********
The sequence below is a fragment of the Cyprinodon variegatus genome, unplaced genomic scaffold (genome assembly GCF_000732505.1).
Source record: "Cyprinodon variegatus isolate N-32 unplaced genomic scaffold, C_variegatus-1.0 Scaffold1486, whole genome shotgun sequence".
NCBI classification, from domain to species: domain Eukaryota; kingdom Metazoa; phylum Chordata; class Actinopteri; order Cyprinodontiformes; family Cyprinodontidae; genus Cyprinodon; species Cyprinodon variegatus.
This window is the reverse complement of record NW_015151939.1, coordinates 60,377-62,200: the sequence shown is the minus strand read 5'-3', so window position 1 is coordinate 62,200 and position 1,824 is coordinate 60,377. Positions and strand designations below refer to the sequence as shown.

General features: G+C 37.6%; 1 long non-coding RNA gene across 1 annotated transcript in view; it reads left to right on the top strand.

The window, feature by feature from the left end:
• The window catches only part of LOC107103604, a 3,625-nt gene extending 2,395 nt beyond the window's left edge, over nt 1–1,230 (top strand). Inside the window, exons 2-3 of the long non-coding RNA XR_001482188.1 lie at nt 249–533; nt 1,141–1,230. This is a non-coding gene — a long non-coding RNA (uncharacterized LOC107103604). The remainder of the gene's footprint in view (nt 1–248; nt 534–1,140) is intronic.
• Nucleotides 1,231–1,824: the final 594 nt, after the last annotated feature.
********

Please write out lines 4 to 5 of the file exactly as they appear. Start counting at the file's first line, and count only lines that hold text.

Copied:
This window is the reverse complement of record NW_015151939.1, coordinates 60,377-62,200: the sequence shown is the minus strand read 5'-3', so window position 1 is coordinate 62,200 and position 1,824 is coordinate 60,377. Positions and strand designations below refer to the sequence as shown.

General features: G+C 37.6%; 1 long non-coding RNA gene across 1 annotated transcript in view; it reads left to right on the top strand.